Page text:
Fig. 3 In order to generate molecular fragments, first all atoms beyond a predetermined cutoff radius from the central atom are removed. Afterwards, free valencies are saturated with hydrogen atoms, unless the valency itself is situated on a hydrogen or corresponds to a double bond in the unfragmented molecule. In this case, the heavy atom connected to this atom in the original molecule is included in the fragment and the process is repeated iteratively. This procedure is performed for the whole system, leading to one fragment per atom.

HDNNP fragmentation can easily be integrated into the adaptive sampling scheme. Using the deviations in atomic forces predicted by different HDNNPs as uncertainty measures, inaccurately modeled fragments can be identified. These fragments are then added to the reference data set.

2.4 Neural network dipole moments and charge analysis

A vital ingredient in the simulation of IR spectra with AIMD is the molecular dipole moment (see eqn (1)). While strategies to predict dipole moments using NNs exist,43,44 HDNNPs themselves have only been used to predict environment dependent charges in full analogy to the atomic energy contributions with the aim to model electrostatic long range interactions.45,46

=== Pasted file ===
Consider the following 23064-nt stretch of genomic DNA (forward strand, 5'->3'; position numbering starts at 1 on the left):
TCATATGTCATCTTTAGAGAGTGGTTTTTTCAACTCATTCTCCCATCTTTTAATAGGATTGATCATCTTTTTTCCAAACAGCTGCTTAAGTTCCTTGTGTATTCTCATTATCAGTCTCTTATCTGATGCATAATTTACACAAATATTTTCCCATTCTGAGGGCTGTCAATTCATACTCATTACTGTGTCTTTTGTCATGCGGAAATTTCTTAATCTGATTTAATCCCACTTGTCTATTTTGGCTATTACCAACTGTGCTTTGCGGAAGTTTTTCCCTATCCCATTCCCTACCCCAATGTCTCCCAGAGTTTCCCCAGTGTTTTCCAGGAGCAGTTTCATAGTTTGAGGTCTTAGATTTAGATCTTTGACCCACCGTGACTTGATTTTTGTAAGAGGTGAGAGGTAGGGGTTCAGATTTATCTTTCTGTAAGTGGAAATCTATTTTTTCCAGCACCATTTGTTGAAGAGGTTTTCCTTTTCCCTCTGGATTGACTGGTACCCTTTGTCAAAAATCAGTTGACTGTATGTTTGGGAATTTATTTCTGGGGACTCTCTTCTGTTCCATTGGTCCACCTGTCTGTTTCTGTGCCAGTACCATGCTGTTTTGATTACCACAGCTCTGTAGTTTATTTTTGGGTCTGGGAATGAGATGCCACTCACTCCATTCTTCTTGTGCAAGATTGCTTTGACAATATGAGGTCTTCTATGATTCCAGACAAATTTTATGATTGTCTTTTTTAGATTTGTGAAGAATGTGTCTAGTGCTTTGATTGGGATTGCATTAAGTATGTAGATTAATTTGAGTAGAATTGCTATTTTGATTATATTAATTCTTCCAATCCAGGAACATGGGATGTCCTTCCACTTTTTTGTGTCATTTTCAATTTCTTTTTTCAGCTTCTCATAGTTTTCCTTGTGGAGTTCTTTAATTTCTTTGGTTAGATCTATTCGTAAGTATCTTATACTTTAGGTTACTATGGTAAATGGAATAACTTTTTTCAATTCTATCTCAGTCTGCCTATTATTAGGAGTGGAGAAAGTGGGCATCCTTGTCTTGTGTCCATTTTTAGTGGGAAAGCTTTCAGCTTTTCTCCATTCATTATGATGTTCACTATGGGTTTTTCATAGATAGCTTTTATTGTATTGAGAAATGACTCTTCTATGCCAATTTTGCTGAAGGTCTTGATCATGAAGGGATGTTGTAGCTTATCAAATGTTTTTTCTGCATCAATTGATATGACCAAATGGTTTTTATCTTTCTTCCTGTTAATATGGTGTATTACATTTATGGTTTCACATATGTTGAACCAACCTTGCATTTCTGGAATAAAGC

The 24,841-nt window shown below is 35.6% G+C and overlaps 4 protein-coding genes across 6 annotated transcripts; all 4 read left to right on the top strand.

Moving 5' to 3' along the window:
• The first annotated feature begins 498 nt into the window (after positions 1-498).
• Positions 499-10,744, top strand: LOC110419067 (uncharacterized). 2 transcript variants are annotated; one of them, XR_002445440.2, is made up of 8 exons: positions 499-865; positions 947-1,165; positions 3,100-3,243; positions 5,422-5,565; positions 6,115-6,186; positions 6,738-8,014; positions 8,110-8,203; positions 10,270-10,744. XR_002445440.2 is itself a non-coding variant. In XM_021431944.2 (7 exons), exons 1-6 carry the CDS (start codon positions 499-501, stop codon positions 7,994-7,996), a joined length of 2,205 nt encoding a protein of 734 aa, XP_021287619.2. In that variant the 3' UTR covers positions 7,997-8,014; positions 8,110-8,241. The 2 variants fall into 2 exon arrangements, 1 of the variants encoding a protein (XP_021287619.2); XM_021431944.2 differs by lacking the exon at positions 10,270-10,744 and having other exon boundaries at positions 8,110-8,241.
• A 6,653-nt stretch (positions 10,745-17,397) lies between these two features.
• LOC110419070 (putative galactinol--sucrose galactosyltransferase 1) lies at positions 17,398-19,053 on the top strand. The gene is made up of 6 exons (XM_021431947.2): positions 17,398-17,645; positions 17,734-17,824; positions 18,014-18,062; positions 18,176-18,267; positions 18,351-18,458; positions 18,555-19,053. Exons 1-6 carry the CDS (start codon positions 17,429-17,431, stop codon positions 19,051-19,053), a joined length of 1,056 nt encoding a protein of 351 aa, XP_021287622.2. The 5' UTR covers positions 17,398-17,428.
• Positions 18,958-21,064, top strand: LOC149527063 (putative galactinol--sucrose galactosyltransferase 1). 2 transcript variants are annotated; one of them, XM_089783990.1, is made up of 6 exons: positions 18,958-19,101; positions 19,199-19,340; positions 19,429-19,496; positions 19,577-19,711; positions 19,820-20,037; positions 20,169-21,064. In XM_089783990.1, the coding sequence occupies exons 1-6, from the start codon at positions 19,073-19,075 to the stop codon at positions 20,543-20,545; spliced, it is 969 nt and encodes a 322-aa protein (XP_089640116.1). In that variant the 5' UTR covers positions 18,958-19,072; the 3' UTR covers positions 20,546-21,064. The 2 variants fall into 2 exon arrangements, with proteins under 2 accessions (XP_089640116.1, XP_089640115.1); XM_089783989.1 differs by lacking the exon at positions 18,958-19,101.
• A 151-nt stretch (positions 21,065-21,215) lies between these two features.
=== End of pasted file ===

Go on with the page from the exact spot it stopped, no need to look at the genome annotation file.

In this work, we extend this approach, by constructing molecular dipole moments as a sum of such environment dependent atomic partial charges:

image file: c7sc02267k-t7.tif(6)
where [q with combining tilde]i is the charge of atom i modeled by a NN and ri is the distance vector of the atom from the molecule’s center of mass.